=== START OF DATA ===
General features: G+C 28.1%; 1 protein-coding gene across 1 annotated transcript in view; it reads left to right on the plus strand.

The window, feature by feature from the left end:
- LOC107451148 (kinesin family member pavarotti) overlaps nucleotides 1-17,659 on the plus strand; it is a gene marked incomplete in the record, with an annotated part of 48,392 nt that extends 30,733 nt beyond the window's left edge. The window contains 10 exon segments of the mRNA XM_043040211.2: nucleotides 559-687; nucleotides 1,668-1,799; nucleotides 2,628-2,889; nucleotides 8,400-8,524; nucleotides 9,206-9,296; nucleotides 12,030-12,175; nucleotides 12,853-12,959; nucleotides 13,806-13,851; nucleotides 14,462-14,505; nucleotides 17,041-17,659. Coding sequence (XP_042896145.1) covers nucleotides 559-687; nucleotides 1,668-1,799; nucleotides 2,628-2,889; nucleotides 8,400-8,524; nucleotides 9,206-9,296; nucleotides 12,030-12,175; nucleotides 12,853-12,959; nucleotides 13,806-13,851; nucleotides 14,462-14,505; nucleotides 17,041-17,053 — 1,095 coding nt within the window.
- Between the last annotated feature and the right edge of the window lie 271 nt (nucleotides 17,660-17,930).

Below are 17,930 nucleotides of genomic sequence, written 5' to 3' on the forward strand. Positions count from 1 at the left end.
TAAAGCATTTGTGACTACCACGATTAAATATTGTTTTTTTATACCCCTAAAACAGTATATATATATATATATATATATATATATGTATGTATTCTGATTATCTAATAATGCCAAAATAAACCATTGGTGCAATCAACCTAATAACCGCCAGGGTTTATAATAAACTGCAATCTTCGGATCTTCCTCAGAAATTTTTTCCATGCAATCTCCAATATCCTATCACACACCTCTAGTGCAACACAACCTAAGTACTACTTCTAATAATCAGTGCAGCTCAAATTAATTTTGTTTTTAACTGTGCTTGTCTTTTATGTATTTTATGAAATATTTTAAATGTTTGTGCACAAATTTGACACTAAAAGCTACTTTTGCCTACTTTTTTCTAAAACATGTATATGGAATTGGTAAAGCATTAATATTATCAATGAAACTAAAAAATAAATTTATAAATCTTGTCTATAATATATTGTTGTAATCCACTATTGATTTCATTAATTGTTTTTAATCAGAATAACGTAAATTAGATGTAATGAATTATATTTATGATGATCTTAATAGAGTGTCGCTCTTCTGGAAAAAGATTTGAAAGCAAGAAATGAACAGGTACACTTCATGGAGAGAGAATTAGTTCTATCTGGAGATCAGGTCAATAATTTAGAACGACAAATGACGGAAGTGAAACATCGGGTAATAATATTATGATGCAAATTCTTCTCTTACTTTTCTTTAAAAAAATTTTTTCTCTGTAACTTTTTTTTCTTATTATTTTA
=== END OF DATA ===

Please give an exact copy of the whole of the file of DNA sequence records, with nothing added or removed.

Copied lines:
General features: G+C 28.1%; 1 protein-coding gene across 1 annotated transcript in view; it reads left to right on the plus strand.

The window, feature by feature from the left end:
- LOC107451148 (kinesin family member pavarotti) overlaps nucleotides 1-17,659 on the plus strand; it is a gene marked incomplete in the record, with an annotated part of 48,392 nt that extends 30,733 nt beyond the window's left edge. The window contains 10 exon segments of the mRNA XM_043040211.2: nucleotides 559-687; nucleotides 1,668-1,799; nucleotides 2,628-2,889; nucleotides 8,400-8,524; nucleotides 9,206-9,296; nucleotides 12,030-12,175; nucleotides 12,853-12,959; nucleotides 13,806-13,851; nucleotides 14,462-14,505; nucleotides 17,041-17,659. Coding sequence (XP_042896145.1) covers nucleotides 559-687; nucleotides 1,668-1,799; nucleotides 2,628-2,889; nucleotides 8,400-8,524; nucleotides 9,206-9,296; nucleotides 12,030-12,175; nucleotides 12,853-12,959; nucleotides 13,806-13,851; nucleotides 14,462-14,505; nucleotides 17,041-17,053 — 1,095 coding nt within the window.
- Between the last annotated feature and the right edge of the window lie 271 nt (nucleotides 17,660-17,930).

Below are 17,930 nucleotides of genomic sequence, written 5' to 3' on the forward strand. Positions count from 1 at the left end.
TAAAGCATTTGTGACTACCACGATTAAATATTGTTTTTTTATACCCCTAAAACAGTATATATATATATATATATATATATATATGTATGTATTCTGATTATCTAATAATGCCAAAATAAACCATTGGTGCAATCAACCTAATAACCGCCAGGGTTTATAATAAACTGCAATCTTCGGATCTTCCTCAGAAATTTTTTCCATGCAATCTCCAATATCCTATCACACACCTCTAGTGCAACACAACCTAAGTACTACTTCTAATAATCAGTGCAGCTCAAATTAATTTTGTTTTTAACTGTGCTTGTCTTTTATGTATTTTATGAAATATTTTAAATGTTTGTGCACAAATTTGACACTAAAAGCTACTTTTGCCTACTTTTTTCTAAAACATGTATATGGAATTGGTAAAGCATTAATATTATCAATGAAACTAAAAAATAAATTTATAAATCTTGTCTATAATATATTGTTGTAATCCACTATTGATTTCATTAATTGTTTTTAATCAGAATAACGTAAATTAGATGTAATGAATTATATTTATGATGATCTTAATAGAGTGTCGCTCTTCTGGAAAAAGATTTGAAAGCAAGAAATGAACAGGTACACTTCATGGAGAGAGAATTAGTTCTATCTGGAGATCAGGTCAATAATTTAGAACGACAAATGACGGAAGTGAAACATCGGGTAATAATATTATGATGCAAATTCTTCTCTTACTTTTCTTTAAAAAAATTTTTTCTCTGTAACTTTTTTTTCTTATTATTTTA